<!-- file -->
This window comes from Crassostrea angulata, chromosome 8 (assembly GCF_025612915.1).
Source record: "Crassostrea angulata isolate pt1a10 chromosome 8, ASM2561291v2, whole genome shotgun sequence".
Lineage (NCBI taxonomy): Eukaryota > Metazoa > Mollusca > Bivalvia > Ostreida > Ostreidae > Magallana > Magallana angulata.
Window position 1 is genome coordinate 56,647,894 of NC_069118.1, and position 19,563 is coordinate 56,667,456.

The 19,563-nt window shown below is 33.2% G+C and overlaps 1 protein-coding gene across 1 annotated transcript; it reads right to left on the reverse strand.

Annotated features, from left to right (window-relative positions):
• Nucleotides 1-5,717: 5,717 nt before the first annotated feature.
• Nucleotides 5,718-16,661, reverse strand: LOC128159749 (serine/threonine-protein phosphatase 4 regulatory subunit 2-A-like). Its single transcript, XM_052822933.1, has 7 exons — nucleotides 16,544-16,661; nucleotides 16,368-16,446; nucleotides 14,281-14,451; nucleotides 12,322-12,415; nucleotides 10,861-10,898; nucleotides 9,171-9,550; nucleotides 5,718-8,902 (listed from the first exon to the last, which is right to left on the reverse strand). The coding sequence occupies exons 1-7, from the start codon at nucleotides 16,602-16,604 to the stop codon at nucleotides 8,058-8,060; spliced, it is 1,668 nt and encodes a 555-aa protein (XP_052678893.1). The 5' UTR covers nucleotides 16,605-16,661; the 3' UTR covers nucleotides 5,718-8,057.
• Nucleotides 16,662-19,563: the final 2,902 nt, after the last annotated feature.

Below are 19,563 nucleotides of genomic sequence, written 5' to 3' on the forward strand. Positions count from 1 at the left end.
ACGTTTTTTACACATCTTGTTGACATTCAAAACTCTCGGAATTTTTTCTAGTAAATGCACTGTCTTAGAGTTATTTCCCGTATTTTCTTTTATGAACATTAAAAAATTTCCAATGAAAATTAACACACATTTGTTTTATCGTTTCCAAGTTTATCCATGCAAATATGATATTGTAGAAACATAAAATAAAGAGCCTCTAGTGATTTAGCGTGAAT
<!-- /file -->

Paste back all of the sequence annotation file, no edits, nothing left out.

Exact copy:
This window comes from Crassostrea angulata, chromosome 8 (assembly GCF_025612915.1).
Source record: "Crassostrea angulata isolate pt1a10 chromosome 8, ASM2561291v2, whole genome shotgun sequence".
Lineage (NCBI taxonomy): Eukaryota > Metazoa > Mollusca > Bivalvia > Ostreida > Ostreidae > Magallana > Magallana angulata.
Window position 1 is genome coordinate 56,647,894 of NC_069118.1, and position 19,563 is coordinate 56,667,456.

The 19,563-nt window shown below is 33.2% G+C and overlaps 1 protein-coding gene across 1 annotated transcript; it reads right to left on the reverse strand.

Annotated features, from left to right (window-relative positions):
• Nucleotides 1-5,717: 5,717 nt before the first annotated feature.
• Nucleotides 5,718-16,661, reverse strand: LOC128159749 (serine/threonine-protein phosphatase 4 regulatory subunit 2-A-like). Its single transcript, XM_052822933.1, has 7 exons — nucleotides 16,544-16,661; nucleotides 16,368-16,446; nucleotides 14,281-14,451; nucleotides 12,322-12,415; nucleotides 10,861-10,898; nucleotides 9,171-9,550; nucleotides 5,718-8,902 (listed from the first exon to the last, which is right to left on the reverse strand). The coding sequence occupies exons 1-7, from the start codon at nucleotides 16,602-16,604 to the stop codon at nucleotides 8,058-8,060; spliced, it is 1,668 nt and encodes a 555-aa protein (XP_052678893.1). The 5' UTR covers nucleotides 16,605-16,661; the 3' UTR covers nucleotides 5,718-8,057.
• Nucleotides 16,662-19,563: the final 2,902 nt, after the last annotated feature.

Below are 19,563 nucleotides of genomic sequence, written 5' to 3' on the forward strand. Positions count from 1 at the left end.
ACGTTTTTTACACATCTTGTTGACATTCAAAACTCTCGGAATTTTTTCTAGTAAATGCACTGTCTTAGAGTTATTTCCCGTATTTTCTTTTATGAACATTAAAAAATTTCCAATGAAAATTAACACACATTTGTTTTATCGTTTCCAAGTTTATCCATGCAAATATGATATTGTAGAAACATAAAATAAAGAGCCTCTAGTGATTTAGCGTGAAT